c) Wear Padded Cycling Shorts
Since there is so much butt and thigh friction when cycling, you need biking shorts to cushion you against chafing.
Consider getting cushioned bike shorts to offer you adequate protection when riding long-distance. Besides, most of them also come in breathable, lightweight fabric to improve your general cycling comfort.
Relevant Post: Are Cycling Shorts Worth It?
d) Grease Up
You can prevent friction and seat soreness by applying an anti-chafe cream. A fantastic choice that athletes use is the Chamois Butt’r Original Anti-Chafe Cream, which prevents all forms of chafing.
You can also find more anti-chafe emollient creams here.
Alternatively, you can apply petroleum jelly, skin creams, or baby powder.
e) Occasionally Stand Up
Cycling while sitting for about 3 hours straight doesn’t do your sit bones any good. On the contrary, it makes your sit bones hurt.
So, to avoid all that, occasionally stand up in between your ride, even if it’s for 5-10 minutes.
f) Sit Correctly On the Saddle
Sometimes, all it takes to find relief from saddle discomfort is seating correctly. Your whole body shouldn’t rest directly on the saddle, as I mentioned earlier.
Also, don’t sit too upright and ensure you spread your body out when holding the handlebar.
g) Get The Right Bike Seat
Lastly, if you have tried all the above ideas to no avail, what remains is replacing the uncomfortable bicycle seat.
Perhaps the seat shape is wrong, or it could be that it’s too soft. Either way, getting a thinly cushioned saddle that is not too narrow or doesn’t have a thicker nose could help.
One seat that fits the description is the Bikeroo Oversized Comfort Bike Seat.
The unisex bike seat is suitable for both indoor and outdoor bikes. Plus, it comes adequately padded and features suspension to offer you optimal comfort.
Relevant Post: Is Cycling Bad For Your Balls?
FAQs About An Uncomfortable Bike Seat
1. How Do I Make My Bike Seat Not To Hurt?
Here are things you can do to stop your bike seat from hurting:
- Tilt the seat angle correctly and adjust its height
- Switch to a thinly-padded saddle
- Invest in a thinly-cushioned seat cover
- Wear cushioned cycling shorts
- Apply emollient cream
- Stand up often when cycling long-distance
2. Why Are Road Bike Seats So Hard?
Road bike seats don’t have much padding, making them feel a little bear and hard.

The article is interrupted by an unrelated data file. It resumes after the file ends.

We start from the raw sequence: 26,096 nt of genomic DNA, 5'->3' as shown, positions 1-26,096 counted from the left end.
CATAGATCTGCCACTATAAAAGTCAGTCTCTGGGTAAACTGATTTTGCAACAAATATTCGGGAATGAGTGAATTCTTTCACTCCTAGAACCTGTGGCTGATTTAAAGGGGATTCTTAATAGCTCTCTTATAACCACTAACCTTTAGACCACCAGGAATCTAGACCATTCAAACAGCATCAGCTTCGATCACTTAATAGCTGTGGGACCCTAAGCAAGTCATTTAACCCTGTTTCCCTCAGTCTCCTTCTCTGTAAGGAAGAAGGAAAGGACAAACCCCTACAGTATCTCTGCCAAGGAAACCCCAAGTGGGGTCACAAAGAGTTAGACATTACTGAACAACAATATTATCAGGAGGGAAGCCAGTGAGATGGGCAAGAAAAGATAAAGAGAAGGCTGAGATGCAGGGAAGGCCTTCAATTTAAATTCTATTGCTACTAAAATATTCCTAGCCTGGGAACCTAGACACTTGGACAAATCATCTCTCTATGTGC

While this may look like a bad thing, there is a reason behind it. The fact that the seat is hard means more support to your butt’s soft tissues and sit bones.
A hard seat also prevents nerve compression and chaffing to allow you to cycle long-distance.
3. Why Are Mountain Bike Seats So Uncomfortable?
Compared to most bikes, mountain bike seats are a little harder, explaining why they are often uncomfortable.
They are made from extra hard material and do not feature thick foam padding. This is also the answer to, ‘why are bike seats so hard?’
The other reason is that mountain bike seats come in a smaller design, which doesn’t favor riders with a big bottom.
It could also be that you don’t ride often and so you are not used to the seat or that the seat angle or height is wrong.
Perhaps it’s a case of using the wrong seat, probably using a road bike seat.
4. How Can I Make My Bike Seat Softer?
Note that making your seat softer often doesn’t prevent saddle soreness. But if the seat is extra hard, then it might be a good idea to add some thin padding inform of a seat cover.
Alternatively, consider adjusting the seat angle, wearing cushioned bike shorts, and using chamois cream.
5. Why Are Spinning Bike Seats So Uncomfortable?
Given that spinning sessions are often aggressive, there is usually a lot of friction between the seat and the legs, which creates chaffing and sometimes leading to soreness.
That explains why spin bike seats are so uncomfortable. But still, not standing up in the mid of your spin session, tilting the seat wrongly, or not using the right saddle could also be the reason for the discomfort.
Now, you don’t have to ask, ‘why are bike seats so uncomfortable?’ You only need to establish the reason behind the discomfort and find a way to overcome it. You can use the tips I’ve shared to your advantage.